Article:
One of the things I wrote about was the use of the GDF11 Blood Protein that showed promise, remember this was almost three months ago so a lot has changed. GDF11 is prevalent in the blood of youth. Not so much so in older folks. So what if longevity was a simple as ramping up the levels of that happy protein in old people?
First, before we go any further, no one is advocating rounding up young people and using them as blood batteries or farming them like animals. There’s no need. Plasma is a product that is bought and sold all the time. And, here’s a fun note, it’s regulated by the Food and Drug Administration here in the U.S.
Specifically, Title 21, Chapter 1, Subchapter F, Part 640.
Bonus? Since it’s a viable commodity, once properly harvested there aren’t any rules on what can be done with it.
Anyway, like I said, those were more innocent times. Now you too, for the low low price of $8,000 (USD) can buy yourself some good, young, blood.
Blood factors obtained from young beings can improve late-life health in animals, the study published in Nature journal revealed.
It could also help reduce the chances of developing age-related diseases, the scientists at University College London (UCL) said.
Dame Linda Partridge, a geneticist at UCL, said research shows that young blood could allow humans to live a life free of diseases such as cancer and heart disease right up until their deaths.
“I would say ageing is the emperor of all diseases,” she told The Times.
“A lot of people regard ageing as ‘natural’ and that therefore you shouldn’t interfere with nature. But we’ve always considered it an ethical imperative to cure illness where we find it.”
Professor Partridge’s analysis of data forms are part of a wave of studies and trials backed by PayPal co-founder Peter Thiel at a San Francisco start-up called Ambrosia.
The trials saw older adults injected with young blood – something that would cost around $8,000 (£6,200) if rolled out to the public.
Professor Partridge’s study showed that older mice did not develop age-related diseases after being given young blood.
The mice also maintained sharp cognitive function, while younger ones given older blood saw the opposite effect and became ill.
“The practical accessibility of both the human microbiome and blood system makes therapeutic manipulation a particularly attractive approach, but research in animals is needed to establish the long-term consequences and possible side effects,” the study said.
“Blood is the most practically accessible and therefore the most commonly investigated tissue, but it is much less commonly used in animal studies.”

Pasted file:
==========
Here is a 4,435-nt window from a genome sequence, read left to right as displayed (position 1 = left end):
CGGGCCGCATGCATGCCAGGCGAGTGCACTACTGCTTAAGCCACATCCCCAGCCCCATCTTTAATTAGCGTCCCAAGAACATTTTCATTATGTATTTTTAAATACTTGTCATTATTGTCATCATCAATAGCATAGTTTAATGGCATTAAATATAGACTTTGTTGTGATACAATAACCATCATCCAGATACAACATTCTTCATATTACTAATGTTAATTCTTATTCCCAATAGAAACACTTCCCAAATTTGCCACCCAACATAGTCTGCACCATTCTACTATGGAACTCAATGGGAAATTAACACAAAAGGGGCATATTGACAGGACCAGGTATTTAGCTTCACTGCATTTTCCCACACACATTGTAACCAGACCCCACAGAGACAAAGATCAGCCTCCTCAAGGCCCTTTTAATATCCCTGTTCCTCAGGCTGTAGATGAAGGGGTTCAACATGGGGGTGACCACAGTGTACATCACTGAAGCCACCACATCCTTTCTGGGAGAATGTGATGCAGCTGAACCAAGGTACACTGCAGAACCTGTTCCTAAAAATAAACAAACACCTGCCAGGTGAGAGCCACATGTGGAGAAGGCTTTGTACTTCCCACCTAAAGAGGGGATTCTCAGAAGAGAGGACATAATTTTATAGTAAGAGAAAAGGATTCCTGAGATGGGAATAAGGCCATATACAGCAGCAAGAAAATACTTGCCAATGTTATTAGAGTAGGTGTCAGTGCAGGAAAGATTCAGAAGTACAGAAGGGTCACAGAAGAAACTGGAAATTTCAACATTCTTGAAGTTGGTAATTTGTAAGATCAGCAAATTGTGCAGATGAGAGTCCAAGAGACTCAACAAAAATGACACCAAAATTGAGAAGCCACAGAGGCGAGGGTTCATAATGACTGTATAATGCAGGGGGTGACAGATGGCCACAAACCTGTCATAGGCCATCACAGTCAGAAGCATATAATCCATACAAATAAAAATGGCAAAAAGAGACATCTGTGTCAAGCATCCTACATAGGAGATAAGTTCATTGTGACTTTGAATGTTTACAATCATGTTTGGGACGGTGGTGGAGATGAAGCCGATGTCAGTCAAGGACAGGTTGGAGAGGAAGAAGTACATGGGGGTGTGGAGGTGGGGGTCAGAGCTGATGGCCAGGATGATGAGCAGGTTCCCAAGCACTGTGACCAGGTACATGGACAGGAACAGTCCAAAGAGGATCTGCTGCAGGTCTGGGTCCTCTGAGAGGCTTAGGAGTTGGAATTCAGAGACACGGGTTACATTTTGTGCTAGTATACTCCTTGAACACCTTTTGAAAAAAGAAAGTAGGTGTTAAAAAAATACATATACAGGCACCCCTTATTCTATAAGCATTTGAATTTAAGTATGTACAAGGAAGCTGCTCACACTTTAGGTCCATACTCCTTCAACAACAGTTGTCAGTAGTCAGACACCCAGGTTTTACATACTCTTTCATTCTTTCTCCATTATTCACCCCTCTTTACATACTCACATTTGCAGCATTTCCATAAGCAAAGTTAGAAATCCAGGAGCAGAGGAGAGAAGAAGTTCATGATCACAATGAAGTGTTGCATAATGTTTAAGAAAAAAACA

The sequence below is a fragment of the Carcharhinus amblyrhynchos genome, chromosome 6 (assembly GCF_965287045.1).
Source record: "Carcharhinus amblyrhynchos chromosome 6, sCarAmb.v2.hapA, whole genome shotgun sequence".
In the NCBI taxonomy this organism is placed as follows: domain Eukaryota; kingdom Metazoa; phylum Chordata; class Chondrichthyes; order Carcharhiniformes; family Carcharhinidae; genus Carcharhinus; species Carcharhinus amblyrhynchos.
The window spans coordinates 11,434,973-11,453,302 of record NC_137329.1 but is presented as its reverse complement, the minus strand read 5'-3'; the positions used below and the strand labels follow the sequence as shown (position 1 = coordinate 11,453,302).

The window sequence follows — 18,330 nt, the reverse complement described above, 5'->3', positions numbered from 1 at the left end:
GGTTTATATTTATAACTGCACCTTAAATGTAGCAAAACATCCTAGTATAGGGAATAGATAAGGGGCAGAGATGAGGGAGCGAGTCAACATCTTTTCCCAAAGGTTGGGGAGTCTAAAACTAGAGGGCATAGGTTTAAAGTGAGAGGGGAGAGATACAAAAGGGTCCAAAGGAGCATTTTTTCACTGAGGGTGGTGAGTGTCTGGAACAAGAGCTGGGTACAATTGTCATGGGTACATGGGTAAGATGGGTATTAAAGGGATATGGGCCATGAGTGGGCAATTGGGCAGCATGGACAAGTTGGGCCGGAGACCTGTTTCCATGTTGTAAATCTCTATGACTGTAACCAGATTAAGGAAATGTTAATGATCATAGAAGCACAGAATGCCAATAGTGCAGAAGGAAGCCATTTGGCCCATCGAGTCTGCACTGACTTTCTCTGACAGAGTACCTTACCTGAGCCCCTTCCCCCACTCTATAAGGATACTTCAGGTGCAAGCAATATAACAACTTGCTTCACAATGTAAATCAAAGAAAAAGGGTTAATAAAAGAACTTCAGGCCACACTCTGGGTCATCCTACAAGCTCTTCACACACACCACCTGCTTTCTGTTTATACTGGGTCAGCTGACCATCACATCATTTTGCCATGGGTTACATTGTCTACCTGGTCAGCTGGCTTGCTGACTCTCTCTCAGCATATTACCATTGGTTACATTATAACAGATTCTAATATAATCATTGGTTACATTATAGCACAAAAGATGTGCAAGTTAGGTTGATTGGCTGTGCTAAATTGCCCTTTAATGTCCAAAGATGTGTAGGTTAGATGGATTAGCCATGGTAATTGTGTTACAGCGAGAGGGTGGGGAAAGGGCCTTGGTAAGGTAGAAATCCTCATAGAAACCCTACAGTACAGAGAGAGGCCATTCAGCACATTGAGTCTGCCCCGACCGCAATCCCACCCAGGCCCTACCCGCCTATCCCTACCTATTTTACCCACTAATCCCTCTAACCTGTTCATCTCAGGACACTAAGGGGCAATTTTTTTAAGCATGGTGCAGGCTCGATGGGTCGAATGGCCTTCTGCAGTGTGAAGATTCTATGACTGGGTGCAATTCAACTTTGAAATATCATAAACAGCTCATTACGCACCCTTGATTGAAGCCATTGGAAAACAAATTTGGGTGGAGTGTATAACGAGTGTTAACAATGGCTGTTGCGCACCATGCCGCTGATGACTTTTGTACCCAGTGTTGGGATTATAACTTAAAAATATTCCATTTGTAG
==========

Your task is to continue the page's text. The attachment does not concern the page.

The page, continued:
The trials by US startup Ambrosia involved 70 participants – with all involved aged at least 35.
After being given plasma – the main component of blood – from volunteers aged 16 and 25, researchers noted improvements in biomarkers for various diseases.
Ambrosia currently offers teenage blood plasma to older customers at a cost of $8,000 (£6,200) for two and a half litres.
Meanwhile, another startup called Elevian believes a blood protein called GDF11 is the key ingredient.
The company announced this week it had $5.5m (£4.2m) of investment backing their approach.
Okay, that’s the good news. And, better, you may not have to worry about scheduling your own funeral. Brad Jones, over at Futurism, notes that we can extend our life spans but not forever.
A new study has determined that even if it’s possible to slow down the aging process, we can’t stop it entirely. We’re stuck in a catch-22 between cells growing sluggish and non-functional, and the threat of cancer.
The aging process is a constant in life that binds every single living creature on the planet – and for generations, there have been those who dedicate their lives to fighting it. However, a new study suggests that it’s mathematically impossible to deny the ravages of age in a multicellular organism.
One popular theory outlines a method that could potentially stop aging by taking advantage of natural selection. It’s been hypothesized that if the body’s healthy cells are preserved while less capable cells linked to aging were removed from the equation, humans could remain youthful indefinitely.
Unfortunately, this new study asserts that this isn’t the case. Even if the body could be trained to get rid of cells that become sluggish and lose their functionality, there are certain cells that reproduce at a higher rate among older people, which leads to an increased risk of cancer.
Long story short. Every human, even you, has cancer. That’s not a problem. It’s when it gets loose and runs havoc in our blood that we end up with problems. You know, pesky things like death, agony, and other stuff most people prefer to avoid.
If you keep farming out your blood for a younger version you end up allowing the cancer cells to grow unchecked. Those old, slow, cells you get with ageing also tend to be a buffer against the proliferation of cancer cells. They box them in. If, as time goes on, the cancer cells have no buffer but keep replicating as the days whiz by, well, you have lots of cancer cells and no way to stop them from killing you quickly.
So that sucks.
But, in the short term, the young blood can increase our memory, revitalize your joints and organs, and make your remaining years more pleasant. But, if you keep dipping in the well, you risk a painful, and horrid, death.
Try not to do that.
In the meantime, please enjoy a Russian rap music video shot in a junkyard that has great lyrics about vodka and death.
Listen to Bill McCormick on WBIG (FOX! Sports) every Friday around 9:10 AM.
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